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  • Writer's pictureJohn Woodman

Turkish Delight

Returning to grey rain clouds of Britain from the balmy warmth and gentle breezes on the Bosphorous yesterday brought me back to reality after a week experiencing the frenetic pace of Istanbul. No sun drenched beaches on this trip just endless passages of trams amid a cacaphony of horns pressed by irate drivers alongside coupled trains of double articulated cars usually crammed full.

Staying in the centre of Istanbul very close to the ferry terminal and streets full of shops, cafes and all manner heritage was a joyful experience. There is much to comment on. From a superb waterfront transport museum to purpose built heritage tram services aimed at both tourists and locals - plus modern tram services with gated off platforms requiring 'Oystercard' access only and marble lined metro stations.

The pace of life places Blackpool as an oasis of calm by comparison. Even with six days to experience the city - there is simply too much antiquity and classic architecture in a city straddling two continents and many cultures. Almost overwhelming. The need to prioritise was essential which meant the transport museum, the two heritage tram services (one on the Asian side and the other on European Istanbul, Bosphorous ferry ride, subway rides that included traversing under the Bosphorous in smart clean trains and the endless shops and markets seemingly immured to closing hours.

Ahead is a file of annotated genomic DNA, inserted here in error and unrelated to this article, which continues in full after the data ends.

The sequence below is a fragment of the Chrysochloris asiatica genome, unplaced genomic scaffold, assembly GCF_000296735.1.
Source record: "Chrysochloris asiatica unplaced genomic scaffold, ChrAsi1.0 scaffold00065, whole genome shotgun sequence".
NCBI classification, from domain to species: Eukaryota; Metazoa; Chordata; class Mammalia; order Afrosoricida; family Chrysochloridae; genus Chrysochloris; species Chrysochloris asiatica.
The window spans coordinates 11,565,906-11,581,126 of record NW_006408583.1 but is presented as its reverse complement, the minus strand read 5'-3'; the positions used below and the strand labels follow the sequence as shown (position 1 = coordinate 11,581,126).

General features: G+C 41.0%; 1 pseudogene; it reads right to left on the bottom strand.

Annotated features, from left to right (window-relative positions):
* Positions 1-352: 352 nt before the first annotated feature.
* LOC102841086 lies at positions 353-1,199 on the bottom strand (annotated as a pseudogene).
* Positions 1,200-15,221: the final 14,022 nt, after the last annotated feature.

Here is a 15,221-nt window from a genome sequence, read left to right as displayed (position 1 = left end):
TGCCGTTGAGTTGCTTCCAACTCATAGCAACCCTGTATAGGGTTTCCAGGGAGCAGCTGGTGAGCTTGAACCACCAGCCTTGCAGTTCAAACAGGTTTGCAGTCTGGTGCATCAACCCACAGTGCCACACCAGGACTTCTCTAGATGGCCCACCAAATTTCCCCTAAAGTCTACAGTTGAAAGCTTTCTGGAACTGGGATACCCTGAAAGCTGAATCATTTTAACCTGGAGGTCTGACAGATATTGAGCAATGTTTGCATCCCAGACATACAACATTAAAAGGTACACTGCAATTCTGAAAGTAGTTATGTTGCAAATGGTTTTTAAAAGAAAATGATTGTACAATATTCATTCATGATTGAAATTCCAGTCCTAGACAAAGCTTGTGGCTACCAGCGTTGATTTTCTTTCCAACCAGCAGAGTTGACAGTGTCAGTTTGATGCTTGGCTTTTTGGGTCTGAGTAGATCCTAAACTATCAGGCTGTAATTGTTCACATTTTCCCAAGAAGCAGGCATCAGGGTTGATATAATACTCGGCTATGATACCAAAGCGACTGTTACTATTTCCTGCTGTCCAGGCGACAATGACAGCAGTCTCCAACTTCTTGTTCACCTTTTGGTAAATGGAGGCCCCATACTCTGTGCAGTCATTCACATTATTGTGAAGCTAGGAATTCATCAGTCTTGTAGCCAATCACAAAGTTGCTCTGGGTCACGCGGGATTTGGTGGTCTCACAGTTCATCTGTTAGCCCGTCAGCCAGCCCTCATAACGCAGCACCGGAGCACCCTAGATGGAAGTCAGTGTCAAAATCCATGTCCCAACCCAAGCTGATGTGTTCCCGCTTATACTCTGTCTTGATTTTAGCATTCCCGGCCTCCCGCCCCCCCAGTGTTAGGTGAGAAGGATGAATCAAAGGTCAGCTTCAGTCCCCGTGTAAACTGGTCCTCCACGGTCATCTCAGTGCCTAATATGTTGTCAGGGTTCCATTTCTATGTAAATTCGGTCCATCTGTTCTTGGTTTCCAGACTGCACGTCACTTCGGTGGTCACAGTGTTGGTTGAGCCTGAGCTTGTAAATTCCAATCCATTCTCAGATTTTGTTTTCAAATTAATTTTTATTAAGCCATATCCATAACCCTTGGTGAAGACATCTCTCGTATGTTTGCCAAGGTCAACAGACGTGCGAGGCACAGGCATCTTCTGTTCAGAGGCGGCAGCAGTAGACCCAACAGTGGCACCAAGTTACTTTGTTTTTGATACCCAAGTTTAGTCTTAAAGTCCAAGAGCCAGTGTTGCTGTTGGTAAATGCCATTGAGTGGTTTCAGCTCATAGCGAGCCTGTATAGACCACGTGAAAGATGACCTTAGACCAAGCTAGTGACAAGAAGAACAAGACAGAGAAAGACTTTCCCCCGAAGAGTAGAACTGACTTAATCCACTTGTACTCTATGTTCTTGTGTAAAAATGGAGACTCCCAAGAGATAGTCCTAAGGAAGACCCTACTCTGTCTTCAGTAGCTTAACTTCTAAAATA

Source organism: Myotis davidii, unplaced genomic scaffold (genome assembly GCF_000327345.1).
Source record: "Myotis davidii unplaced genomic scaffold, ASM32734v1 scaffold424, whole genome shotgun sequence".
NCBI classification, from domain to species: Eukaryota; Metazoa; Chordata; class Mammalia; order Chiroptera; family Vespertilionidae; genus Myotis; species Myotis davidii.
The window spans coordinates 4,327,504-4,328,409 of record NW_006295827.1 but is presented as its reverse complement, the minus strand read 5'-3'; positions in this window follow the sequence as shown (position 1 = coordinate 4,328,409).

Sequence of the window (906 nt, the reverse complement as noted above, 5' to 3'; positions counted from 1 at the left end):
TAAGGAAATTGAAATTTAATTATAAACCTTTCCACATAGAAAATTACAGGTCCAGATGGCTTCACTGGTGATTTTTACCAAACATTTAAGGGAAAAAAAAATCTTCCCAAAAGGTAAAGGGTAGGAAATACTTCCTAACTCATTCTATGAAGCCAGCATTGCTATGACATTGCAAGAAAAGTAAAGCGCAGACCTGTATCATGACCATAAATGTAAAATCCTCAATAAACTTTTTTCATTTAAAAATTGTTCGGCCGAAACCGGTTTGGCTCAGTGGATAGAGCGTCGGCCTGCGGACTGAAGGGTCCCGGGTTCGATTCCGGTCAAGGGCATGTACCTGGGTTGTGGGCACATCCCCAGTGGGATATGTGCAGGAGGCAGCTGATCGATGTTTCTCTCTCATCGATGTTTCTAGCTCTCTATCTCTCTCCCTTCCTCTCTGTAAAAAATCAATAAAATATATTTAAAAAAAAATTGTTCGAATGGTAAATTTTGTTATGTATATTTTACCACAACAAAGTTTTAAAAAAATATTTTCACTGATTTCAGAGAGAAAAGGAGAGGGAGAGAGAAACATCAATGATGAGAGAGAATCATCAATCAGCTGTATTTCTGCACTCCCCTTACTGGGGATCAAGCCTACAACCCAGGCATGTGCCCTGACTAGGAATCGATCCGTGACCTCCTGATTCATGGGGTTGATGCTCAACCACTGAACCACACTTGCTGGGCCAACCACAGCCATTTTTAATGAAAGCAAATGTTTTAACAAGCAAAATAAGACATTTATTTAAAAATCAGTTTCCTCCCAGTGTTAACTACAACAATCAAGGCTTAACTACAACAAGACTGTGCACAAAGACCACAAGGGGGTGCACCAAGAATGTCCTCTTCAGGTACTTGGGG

Given the age of the city and in particular its central districts, the movement of double length tram sets on busy streets was itself amazing. Gutter running movement of fast moving trams (in both directions) with pedestrians, motorbikes and countless stray dogs would become the nightmare for any European health and safety conformist. Standard gauge trams were kept apart from road traffic by simple wrought iron fencing protecting their right of way and segregating all other vehicles (and pedestrians). Some streets were however far too narrow for any such protective measures and trams rolled past at speed perilously close to shoppers on tight narrow pavements. Quite a sight.

Just a flavour of the dominance of Istanbul trams on the very busy T1 service which runs through or close to many principal heritage and tourism locations in the city centre. Almost always coupled articulated units usually full and half being given over to sponsor vinyls. (But not these two examples above).

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